Home cooks have had to rethink their cooking methods to accommodate this new appliance, and a plethora of cookbooks and specialty microwave cookware have been sold and enthusiastically received.
Trash compactors were a newer appliance that also started showing up in kitchens as homeowners became more aware of recycling and minimizing their carbon footprint.
Research has shown that more than three-quarters of homes in the 1980s were built with dishwashers, up from about two-thirds in the 1970s. In general, the instruments were larger and less sleek than those seen today.
Another innovation that is key to being in a circa 1980s home is the greenhouse window, often above the kitchen sink. This glass-sided window with a top visually expanded the kitchen, bringing in more light inside, as well as providing an opportunity for plants to propagate.
The kitchens were lit with fluorescent lamps and built-in lights, some of which could be adjusted with dimmers.
The floors were often wood to complement or match the furniture. But terracotta flooring, which until now had only been seen in commercial kitchens, began to appear in residential kitchens.
Domed pendant lights and various pendant lights, which were mainly used on the islands and peninsulas, were ubiquitous in the 1980s. Glass blocks were another building material that found its way into 1980s homes as room dividers or accent walls.
Sometimes the glass block was illuminated from behind or from within with bright light, creating an accent wall.
Bathrooms in 1980s homes were large and extravagant. Advertising from the period depicts tiered bathhouses with fireplaces and conservatories next to luxurious dressing tables and built-in storage.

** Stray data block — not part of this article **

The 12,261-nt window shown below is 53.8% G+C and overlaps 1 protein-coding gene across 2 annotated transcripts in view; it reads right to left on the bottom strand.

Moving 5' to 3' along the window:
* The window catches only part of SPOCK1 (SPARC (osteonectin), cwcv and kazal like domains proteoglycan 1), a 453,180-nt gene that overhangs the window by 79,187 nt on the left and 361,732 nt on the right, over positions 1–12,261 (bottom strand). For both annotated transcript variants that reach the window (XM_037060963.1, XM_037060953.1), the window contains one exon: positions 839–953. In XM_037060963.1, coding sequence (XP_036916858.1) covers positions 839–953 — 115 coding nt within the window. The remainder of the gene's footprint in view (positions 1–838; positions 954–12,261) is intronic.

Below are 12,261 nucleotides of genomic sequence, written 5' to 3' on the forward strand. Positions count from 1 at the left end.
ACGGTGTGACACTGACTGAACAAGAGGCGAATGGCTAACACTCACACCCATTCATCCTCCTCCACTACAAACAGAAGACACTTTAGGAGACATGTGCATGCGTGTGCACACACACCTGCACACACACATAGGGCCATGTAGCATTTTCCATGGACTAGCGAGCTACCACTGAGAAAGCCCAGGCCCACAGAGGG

Homeowners have been enticed by sunken or raised baths, offering them the opportunity to unwind after a full day or week in the office. Private showers were accompanied by bathtubs, and skylights welcomed abundant sunlight into the bathroom.
Many bathrooms had crystal chandeliers. Stripes of white light bulbs and theater-style makeup lamps surrounded large mirrors in 1980s bathrooms. Wall-to-wall carpet, plush and shaggy, found its place in the bathroom, next to the marble and ceramic tiles.
Subdued tones for sinks and tubs included “innocent blush” and “seafoam green”, although dramatic colors such as black and gold were also seen. After all, the 1980s were known for introducing mauve or burgundy hues into home design.
Baths had benches for guests or visitors to bathe or soak with you, and luxury bathrooms often featured large, even irregular, amoeba-shaped tubs.
Both bathrooms and kitchens immediately give a clue as to what year the house was built or renovated. A real estate agent who is observant and savvy can identify and discuss these features with their buyer or seller, helping to highlight their value.
An informed agent is successful, and a superficial understanding of design can help list more properties and close more sales.
Gerard Splendor is a licensed associate real estate broker. Warburg real estate in New York. Contact him at LinkedIn.